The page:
Specialized formatting performed by web server application 112 may include removing images, abbreviating text, removing extraneous information, resizing text and/or controls, reorienting a page layout, and other steps required to enable display of the requested information. In addition, specialized formatting performed by web server application 112 may be achieved by referencing a style sheet unique to the device and/or browser. Specialized formatting performed by web server application 112 may also be achieved by providing pre-formatted pages of information previously prepared (e.g., static web pages unique to the device). Specialized formatting performed by web server application 112 may take into account the specific model of wireless devices 104, 105, 106 and browser versions, or alternatively, a single specialized format may be utilized for all requesting devices, one which minimizes the size of text and the size of any transmission, for example. At 607, the formatted information is supplied by web server application 112 in response to the initial request.
It will be appreciated that embodiments of the present invention provide methods, systems, and apparatuses for monitoring computer hardware and software systems remotely by receiving data regarding problems and events via a wireless device and responding to the received data via the wireless device. Although the invention has been described in language specific to computer structural features, methodological acts, and by computer readable media, it is to be understood that the invention is not necessarily limited to the specific structures, acts, or media described. Therefore, the specific structural features, acts, and mediums are disclosed as exemplary embodiments implementing the invention.
The various embodiments described above are provided by way of illustration only and should not be construed to limit the invention. Those skilled in the art will readily recognize various modifications and changes that may be made to the present invention without following the example embodiments and applications illustrated and described herein, and without departing from the true spirit and scope of the present invention.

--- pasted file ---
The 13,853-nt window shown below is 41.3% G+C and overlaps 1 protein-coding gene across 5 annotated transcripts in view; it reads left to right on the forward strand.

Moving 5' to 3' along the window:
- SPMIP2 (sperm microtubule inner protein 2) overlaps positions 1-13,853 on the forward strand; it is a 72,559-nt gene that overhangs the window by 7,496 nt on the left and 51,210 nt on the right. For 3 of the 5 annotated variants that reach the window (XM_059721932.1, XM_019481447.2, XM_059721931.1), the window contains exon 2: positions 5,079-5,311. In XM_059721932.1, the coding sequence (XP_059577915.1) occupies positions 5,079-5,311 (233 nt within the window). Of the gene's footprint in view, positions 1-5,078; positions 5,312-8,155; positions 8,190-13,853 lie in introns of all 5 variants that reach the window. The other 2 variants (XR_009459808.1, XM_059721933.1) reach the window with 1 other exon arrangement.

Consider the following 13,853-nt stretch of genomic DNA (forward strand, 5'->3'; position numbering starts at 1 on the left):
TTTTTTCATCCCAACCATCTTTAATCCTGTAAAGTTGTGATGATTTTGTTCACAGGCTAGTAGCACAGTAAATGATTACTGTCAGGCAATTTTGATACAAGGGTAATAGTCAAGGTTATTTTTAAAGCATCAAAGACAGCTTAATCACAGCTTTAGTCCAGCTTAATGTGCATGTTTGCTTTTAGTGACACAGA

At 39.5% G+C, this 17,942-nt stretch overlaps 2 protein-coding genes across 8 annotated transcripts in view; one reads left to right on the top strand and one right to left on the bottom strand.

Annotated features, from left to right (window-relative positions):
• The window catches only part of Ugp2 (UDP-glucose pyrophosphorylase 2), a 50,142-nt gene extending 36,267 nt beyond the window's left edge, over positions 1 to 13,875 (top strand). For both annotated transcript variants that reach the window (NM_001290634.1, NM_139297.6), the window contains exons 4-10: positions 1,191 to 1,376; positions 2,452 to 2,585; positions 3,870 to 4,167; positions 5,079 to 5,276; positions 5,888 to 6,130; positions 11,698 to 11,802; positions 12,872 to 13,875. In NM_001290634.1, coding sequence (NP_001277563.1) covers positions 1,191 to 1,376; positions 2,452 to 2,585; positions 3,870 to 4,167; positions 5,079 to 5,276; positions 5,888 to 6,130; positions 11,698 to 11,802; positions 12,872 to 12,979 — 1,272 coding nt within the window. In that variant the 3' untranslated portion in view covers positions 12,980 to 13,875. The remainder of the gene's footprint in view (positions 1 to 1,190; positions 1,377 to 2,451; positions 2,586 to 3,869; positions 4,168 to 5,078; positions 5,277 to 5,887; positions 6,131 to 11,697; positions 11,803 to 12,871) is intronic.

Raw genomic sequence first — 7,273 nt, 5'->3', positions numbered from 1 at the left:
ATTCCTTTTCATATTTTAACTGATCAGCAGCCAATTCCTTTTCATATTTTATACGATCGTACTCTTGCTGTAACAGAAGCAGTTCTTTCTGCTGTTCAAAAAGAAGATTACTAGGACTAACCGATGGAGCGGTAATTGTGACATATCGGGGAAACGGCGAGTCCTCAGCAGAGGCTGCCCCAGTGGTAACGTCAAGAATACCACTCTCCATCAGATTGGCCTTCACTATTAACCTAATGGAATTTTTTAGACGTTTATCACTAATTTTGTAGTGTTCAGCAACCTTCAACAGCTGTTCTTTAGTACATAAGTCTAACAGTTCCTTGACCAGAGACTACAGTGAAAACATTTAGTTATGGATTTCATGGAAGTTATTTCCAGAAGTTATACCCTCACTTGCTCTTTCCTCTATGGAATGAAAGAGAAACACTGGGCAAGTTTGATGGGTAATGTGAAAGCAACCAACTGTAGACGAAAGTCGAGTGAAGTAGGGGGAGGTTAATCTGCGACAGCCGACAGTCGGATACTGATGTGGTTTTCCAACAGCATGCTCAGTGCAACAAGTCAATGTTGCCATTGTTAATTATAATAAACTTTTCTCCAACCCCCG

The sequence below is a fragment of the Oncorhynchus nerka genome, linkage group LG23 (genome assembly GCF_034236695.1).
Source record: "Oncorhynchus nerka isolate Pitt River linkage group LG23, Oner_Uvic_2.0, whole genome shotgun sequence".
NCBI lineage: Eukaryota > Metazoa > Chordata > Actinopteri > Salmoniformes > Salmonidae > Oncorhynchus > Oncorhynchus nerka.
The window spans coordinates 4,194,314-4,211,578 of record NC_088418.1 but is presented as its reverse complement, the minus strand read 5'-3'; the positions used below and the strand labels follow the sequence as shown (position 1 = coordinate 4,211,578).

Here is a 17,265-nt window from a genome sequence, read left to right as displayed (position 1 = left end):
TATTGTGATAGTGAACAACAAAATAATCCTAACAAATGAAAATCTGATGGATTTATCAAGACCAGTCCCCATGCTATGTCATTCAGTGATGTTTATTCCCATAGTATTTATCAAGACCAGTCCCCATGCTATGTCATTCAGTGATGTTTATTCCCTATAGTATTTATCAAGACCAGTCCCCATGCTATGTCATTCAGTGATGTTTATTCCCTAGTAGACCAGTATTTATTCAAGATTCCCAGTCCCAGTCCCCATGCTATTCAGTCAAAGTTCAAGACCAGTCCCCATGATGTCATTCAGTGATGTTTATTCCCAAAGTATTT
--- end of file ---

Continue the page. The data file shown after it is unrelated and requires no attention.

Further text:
|Cited Patent||Filing date||Publication date||Applicant||Title|
|US5768501 *||May 28, 1996||Jun 16, 1998||Cabletron Systems||Method and apparatus for inter-domain alarm correlation|
|US6014089 *||Aug 26, 1997||Jan 11, 2000||Tracy Corporation Ii||Method for transmitting data using a digital control channel of a wireless network|
|US20040203889 *||Dec 9, 2002||Oct 14, 2004||Broadcom Corporation||Method of determining optimal cell configuration based upon determined device location|
|US20050149442 *||Mar 20, 2003||Jul 7, 2005||Research In Motion Limited||Certificate information storage system and method|
|US20070061328 *||Nov 5, 2005||Mar 15, 2007||Jorey Ramer||Managing sponsored content for delivery to mobile communication facilities|
|US20070219732 *||Mar 14, 2006||Sep 20, 2007||Creus Gerard B||Mobile device and method|
|US20090021585 *||Feb 10, 2006||Jan 22, 2009||Vidiator Enterprises Inc.||Remote monitoring method using mobile terminal and system thereof|
|Citing Patent||Filing date||Publication date||Applicant||Title|
|US8868574||Jul 29, 2013||Oct 21, 2014||Box, Inc.||System and method for advanced search and filtering mechanisms for enterprise administrators in a cloud-based environment|
|US8892679||Sep 13, 2013||Nov 18, 2014||Box, Inc.||Mobile device, methods and user interfaces thereof in a mobile device platform featuring multifunctional access and engagement in a collaborative environment provided by a cloud-based platform|
|US8914900||May 19, 2013||Dec 16, 2014||Box, Inc.||Methods, architectures and security mechanisms for a third-party application to access content in a cloud-based platform|
|US8990151||Aug 15, 2013||Mar 24, 2015||Box, Inc.||Automatic and semi-automatic tagging features of work items in a shared workspace for metadata tracking in a cloud-based content management system with selective or optional user contribution|
|US8990307||Jun 15, 2012||Mar 24, 2015||Box, Inc.||Resource effective incremental updating of a remote client with events which occurred via a cloud-enabled platform|
|US9015248||Jun 18, 2012||Apr 21, 2015||Box, Inc.||Managing updates at clients used by a user to access a cloud-based collaboration service|
|US9015601||Jun 21, 2011||Apr 21, 2015||Box, Inc.||Batch uploading of content to a web-based collaboration environment|
|US9019123||May 4, 2012||Apr 28, 2015||Box, Inc.||Health check services for web-based collaboration environments|